Rep. Virginia Foxx, a Republican from North Carolina and chair of the House Education and the Workforce Committee, said the new regulation threatens decades of advancement for women and girls.

“This final rule dumps kerosene on the already raging fire that is Democrats’ contemptuous culture war that aims to radically redefine sex and gender,” Foxx said in a statement.

In the last few years, many Republican-controlled states have adopted laws restricting the rights of transgender children, including banning gender-affirming medical care for minors. And at least 11 states restrict which bathrooms and locker rooms transgender students can use, banning them from using facilities that align with their gender identity.

But the rule makes clear that treating transgender students differently from their classmates is discrimination, putting the state bathroom restrictions in jeopardy, said Francicso M. Negron Jr., an attorney who specializes in education law.

The revision was proposed nearly two years ago but has been slowed by a comment period that drew 240,000 responses, a record for the Education Department.

Many of the changes are meant to ensure that schools and colleges respond to complaints of sexual misconduct. In general, the rules widen the type of misconduct that institutions are required to address, and it grants more protections to students who bring accusations.

Chief among the changes is a wider definition of sexual harassment. Schools now must address any unwelcome sex-based conduct that is so “severe or pervasive” that it limits a student's equal access to an education.

Under the DeVos rules, conduct had to be “severe, pervasive and objectively offensive," a higher bar that pushed some types of misconduct outside the purview of Title IX.

SEE MORE: Vatican condemns gender-affirming surgery, surrogacy and gender theory

Colleges will no longer be required to hold live hearings to allow students to cross-examine one another through representatives — a signature provision from the DeVos rules.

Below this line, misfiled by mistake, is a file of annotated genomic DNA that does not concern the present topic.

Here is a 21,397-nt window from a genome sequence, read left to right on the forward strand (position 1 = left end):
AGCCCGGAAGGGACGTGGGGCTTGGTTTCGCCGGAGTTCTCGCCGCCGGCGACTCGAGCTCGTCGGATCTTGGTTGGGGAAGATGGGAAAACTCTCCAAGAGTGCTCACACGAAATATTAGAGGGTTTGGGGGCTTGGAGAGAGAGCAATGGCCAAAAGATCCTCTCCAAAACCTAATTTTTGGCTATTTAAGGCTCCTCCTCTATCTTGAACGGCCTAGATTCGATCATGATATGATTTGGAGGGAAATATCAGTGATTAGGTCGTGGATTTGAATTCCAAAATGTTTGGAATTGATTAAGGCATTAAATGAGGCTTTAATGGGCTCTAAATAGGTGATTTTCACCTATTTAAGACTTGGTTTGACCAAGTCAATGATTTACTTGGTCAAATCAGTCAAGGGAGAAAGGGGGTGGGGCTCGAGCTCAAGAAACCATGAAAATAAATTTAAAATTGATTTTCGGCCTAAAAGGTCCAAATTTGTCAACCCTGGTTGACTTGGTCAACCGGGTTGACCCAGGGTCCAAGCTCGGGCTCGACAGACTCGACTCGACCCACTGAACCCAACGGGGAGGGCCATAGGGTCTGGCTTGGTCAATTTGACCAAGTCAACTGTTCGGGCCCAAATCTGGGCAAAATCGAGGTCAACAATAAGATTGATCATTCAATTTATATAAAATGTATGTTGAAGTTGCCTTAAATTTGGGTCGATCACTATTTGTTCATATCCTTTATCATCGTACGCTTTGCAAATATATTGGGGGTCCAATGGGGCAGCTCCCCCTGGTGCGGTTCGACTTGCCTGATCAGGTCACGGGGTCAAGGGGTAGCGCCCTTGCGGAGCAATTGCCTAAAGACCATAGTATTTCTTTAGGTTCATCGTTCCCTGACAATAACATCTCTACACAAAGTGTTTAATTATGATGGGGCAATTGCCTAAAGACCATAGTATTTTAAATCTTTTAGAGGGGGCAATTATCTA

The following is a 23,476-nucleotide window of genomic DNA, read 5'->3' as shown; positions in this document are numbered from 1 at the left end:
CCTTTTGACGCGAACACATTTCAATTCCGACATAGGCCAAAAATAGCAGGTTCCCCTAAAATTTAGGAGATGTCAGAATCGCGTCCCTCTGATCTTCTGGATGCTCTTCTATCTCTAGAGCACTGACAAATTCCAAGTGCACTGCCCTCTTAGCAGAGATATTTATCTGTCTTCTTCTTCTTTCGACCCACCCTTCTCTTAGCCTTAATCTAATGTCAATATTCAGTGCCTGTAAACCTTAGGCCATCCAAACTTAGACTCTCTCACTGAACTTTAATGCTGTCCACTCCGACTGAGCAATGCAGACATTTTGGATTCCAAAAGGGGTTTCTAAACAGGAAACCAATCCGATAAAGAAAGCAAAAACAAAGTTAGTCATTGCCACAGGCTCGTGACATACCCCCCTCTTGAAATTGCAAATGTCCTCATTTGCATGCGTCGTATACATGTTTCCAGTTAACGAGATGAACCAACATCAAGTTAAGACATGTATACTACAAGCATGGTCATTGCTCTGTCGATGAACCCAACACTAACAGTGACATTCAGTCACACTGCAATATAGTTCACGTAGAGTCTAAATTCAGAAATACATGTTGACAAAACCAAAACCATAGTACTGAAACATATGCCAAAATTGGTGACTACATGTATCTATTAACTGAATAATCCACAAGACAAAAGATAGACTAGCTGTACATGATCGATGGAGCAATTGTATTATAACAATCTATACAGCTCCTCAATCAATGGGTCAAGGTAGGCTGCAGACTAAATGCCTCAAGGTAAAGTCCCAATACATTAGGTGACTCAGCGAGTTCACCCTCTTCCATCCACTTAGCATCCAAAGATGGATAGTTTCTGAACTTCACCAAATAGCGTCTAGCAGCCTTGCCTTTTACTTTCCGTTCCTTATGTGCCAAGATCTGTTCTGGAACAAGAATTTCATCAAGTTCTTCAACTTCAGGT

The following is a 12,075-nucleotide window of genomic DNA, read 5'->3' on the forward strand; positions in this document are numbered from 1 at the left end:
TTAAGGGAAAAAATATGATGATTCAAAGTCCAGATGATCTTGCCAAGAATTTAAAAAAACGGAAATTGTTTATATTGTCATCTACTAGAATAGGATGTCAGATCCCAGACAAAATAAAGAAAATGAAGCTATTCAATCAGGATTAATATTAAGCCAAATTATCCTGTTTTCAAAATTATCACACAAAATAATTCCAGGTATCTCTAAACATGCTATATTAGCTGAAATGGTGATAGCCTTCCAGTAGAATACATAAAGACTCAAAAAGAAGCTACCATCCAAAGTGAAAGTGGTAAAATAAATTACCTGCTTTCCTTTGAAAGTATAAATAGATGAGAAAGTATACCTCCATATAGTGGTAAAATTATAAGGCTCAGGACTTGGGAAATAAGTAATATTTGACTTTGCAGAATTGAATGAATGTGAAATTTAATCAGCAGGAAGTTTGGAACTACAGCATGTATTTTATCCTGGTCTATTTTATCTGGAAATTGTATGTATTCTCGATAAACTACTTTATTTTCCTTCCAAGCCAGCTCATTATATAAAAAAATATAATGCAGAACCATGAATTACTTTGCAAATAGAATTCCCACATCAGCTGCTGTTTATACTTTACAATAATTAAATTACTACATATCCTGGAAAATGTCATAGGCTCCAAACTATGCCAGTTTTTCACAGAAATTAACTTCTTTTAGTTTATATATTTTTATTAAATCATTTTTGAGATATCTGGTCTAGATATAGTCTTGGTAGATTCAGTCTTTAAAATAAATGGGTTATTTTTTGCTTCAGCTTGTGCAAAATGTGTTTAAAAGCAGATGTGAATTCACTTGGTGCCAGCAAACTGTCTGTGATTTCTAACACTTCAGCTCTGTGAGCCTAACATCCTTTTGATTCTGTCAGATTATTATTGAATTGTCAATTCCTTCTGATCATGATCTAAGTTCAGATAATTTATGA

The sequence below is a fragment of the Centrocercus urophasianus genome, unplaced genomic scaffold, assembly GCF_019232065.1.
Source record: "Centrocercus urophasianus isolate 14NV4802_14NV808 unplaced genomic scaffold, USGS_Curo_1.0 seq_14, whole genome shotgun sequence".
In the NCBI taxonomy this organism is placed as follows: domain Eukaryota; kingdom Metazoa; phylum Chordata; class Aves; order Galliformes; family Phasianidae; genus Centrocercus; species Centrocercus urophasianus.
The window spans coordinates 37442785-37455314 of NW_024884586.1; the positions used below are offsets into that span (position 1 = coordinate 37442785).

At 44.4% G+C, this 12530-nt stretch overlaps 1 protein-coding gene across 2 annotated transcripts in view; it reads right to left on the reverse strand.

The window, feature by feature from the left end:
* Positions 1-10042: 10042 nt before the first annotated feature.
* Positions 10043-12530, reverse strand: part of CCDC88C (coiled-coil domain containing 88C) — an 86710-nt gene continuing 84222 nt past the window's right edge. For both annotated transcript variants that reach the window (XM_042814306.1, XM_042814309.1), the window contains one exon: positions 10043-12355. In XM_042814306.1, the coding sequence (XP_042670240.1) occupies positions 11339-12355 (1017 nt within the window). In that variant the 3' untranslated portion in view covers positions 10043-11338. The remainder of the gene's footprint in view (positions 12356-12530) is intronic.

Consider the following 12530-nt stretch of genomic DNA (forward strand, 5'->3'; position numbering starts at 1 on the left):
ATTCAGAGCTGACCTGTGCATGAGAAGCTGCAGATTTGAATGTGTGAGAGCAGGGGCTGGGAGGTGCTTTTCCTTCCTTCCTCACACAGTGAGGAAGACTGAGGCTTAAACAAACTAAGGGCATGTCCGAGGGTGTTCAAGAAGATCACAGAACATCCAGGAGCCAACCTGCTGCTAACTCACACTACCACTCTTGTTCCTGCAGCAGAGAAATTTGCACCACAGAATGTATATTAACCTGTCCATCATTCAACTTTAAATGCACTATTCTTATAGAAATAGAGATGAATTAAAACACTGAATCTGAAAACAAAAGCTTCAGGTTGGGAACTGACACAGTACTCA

Live hearings are allowed under the Biden rules, but they're optional and carry new limits. Students must be able to participate from hearings remotely, for example, and schools must bar questions that are “unclear or harassing.”

As an alternative to live hearings, college officials can interview students separately, allowing each student to suggest questions and get a recording of the responses.

Those hearings were a major point of contention with victims' advocates, who said it forced sexual assault survivors to face their attackers and discouraged people from reporting assaults. Supporters said it gave accused students a fair process to question their accusers, arguing that universities had become too quick to rule against accused students.

Victims' advocates applauded the changes and urged colleges to implement them quickly.

“After years of pressure from students and survivors of sexual violence, the Biden Administration’s Title IX update will make schools safer and more accessible for young people, many of whom experienced irreparable harm while they fought for protection and support,” said Emma Grasso Levine, a senior manager at the group Know Your IX.

Despite the focus on safeguards for victims, the new rules preserve certain protections for accused students.